They also pointed out that the studies were not of high quality and were subject to various forms of bias.

Overall, they concluded that there was limited research that underpins this treatment but there may be some promise in these new methods. New research needs to be carried out before these methods can be widely accepted.

What did I think?

I thought that this was a good detailed review that identified that surgically assisted orthodontics may have some potential. However, it is important for us to consider that the most important outcome, from a clinical point of view, is the total treatment duration and this was not evaluated by any of the studies.

I also thought that it was important to find that the differences that they detected in tooth movements were small. I am not sure how this would translate to a complete course of treatment.

We must also evaluate these findings with respect to the risks of treatment, for example, pain and discomfort and the overall cost of treatment. My feeling is that at present there is still a lack of evidence on whether this intervention is clinically effective.


I think that, currently, there is no real evidence to support the use of self ligating brackets, “space age” wires, vibratory force and surgical techniques with the aim of increasing  the speed of tooth movement.  As a result, we should wait until current trials are published, before we can recommend this treatment to our patients.

Unfortunately, these techniques are being widely promoted in the absence of evidence. It is clear to me that if practitioners want to use these techniques they need to inform patients that the evidence is weak or lacking. It is then the patients decision on whether they wish to undergo this type of treatment with the increased costs and potential risks.

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Have your say!

  1. Thanks again. Agree on all points. I use SLAs almost exclusively for convenience – not speed. It is a management decision, not a biological decision (I still put colours on the top 6 on request). No modules on the lower and no wire ligs at all (hated removing them with blunt lig cutters at 4 pm)

  2. Hi Kevin,
    Nice picture of Corfu!

  3. Sir,
    How about LOW LEVEL LASER THERAPY to increase tooth movement?…

    • Well spotted omission.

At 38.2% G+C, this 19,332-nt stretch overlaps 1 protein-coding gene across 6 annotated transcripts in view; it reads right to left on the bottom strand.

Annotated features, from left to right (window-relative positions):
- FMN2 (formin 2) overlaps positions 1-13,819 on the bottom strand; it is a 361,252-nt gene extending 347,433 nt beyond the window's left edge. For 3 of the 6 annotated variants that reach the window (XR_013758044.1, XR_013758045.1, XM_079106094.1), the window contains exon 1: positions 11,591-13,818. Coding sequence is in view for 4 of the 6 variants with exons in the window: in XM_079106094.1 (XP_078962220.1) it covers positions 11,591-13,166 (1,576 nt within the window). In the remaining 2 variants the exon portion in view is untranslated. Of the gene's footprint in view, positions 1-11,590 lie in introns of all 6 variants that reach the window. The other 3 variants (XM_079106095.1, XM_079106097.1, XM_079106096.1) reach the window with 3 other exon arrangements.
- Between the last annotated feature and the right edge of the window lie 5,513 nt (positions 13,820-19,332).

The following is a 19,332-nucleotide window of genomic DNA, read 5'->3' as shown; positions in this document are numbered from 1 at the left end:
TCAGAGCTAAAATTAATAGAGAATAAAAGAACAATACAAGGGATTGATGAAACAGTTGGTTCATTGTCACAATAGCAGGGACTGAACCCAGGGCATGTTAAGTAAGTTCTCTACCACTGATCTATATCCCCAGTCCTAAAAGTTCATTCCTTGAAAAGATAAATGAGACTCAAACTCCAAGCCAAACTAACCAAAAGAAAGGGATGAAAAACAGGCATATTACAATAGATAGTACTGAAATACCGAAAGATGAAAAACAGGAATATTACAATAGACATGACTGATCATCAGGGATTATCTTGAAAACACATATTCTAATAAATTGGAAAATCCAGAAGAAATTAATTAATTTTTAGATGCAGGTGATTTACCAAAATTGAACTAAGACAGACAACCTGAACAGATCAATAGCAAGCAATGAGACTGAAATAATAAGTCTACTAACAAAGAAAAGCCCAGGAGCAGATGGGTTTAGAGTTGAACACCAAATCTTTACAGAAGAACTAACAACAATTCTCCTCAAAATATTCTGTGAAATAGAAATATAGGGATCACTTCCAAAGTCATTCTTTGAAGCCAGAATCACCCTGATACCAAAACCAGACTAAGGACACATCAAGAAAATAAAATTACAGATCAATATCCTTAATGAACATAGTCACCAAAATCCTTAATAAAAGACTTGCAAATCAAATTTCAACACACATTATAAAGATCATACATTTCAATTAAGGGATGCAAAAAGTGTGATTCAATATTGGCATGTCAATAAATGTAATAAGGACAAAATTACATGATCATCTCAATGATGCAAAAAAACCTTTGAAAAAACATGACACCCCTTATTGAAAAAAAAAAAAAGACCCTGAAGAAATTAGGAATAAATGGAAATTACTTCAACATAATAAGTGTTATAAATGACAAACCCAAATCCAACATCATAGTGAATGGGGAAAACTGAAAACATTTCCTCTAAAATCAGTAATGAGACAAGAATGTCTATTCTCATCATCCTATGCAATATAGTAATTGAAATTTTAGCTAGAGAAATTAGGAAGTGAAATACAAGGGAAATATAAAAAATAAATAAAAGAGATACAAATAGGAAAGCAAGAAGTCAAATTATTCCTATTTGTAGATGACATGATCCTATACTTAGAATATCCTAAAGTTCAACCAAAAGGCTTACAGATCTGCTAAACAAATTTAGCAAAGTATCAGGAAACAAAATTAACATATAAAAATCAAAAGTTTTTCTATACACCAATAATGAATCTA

The problem with all the LLLT laser studies are one of standardising energy applied/protocols and wavelengths. Therefore even though the study you mention is one of many that points to LLLT potentially accelerating tooth movement, none of the studies have a large enough sample size on their own (even though LLLT lend itself to double blinded RCT well) and the issue of energy protocols and wavelengths means pooling the studies is impossible as almost all the papers on the subject measure energy applied differently and then do not have enough information on application protocols themselves.

      In my practice we use LLLT for pain relief during ortho treatment, the result is instantaneous reduction in discomfort, we will often apply LLLT before adjustments on sensitive patients or a very malpositioned tooth that we need to put a bit more pressure on to engage the wire in the bracket… my anecdotal observation is that LLLT works well. From a tooth acceleration perspective its just not practical to get patients in every few days to apply LLLT, and thats not just us (I delegate it to a nurse on a non-production chair) patients really are not able to come in every 3 days.

      • Thanks for the interesting comments and it would be really great if someone would carry out some high quality research on these methods. I would really like to see a simple method that would speed up tooth movement and reduce discomfort

  4. What do you think about caffeine to speed up orthodontic treatment ?

    I’m 22, started orthodontic treatment in the beginning of 2015, and it’s almost over. Class II malocclusion with something like 1cm+ of space. I drink lot’s of coffee.

  5. I agree with all your discussion , but i can not deny that me myself i get a feeling that self ligating brackets increase the first phase of treatment , the alignment and even can get better result in space gaining .
    I know it is not a controlled trial but atleast i feel more satisfied .
    Dear Dr , would like to get your opinion in the low level laser for the same purpose , would you consider to get such a device to your clinic , or we should consider waiting 🙂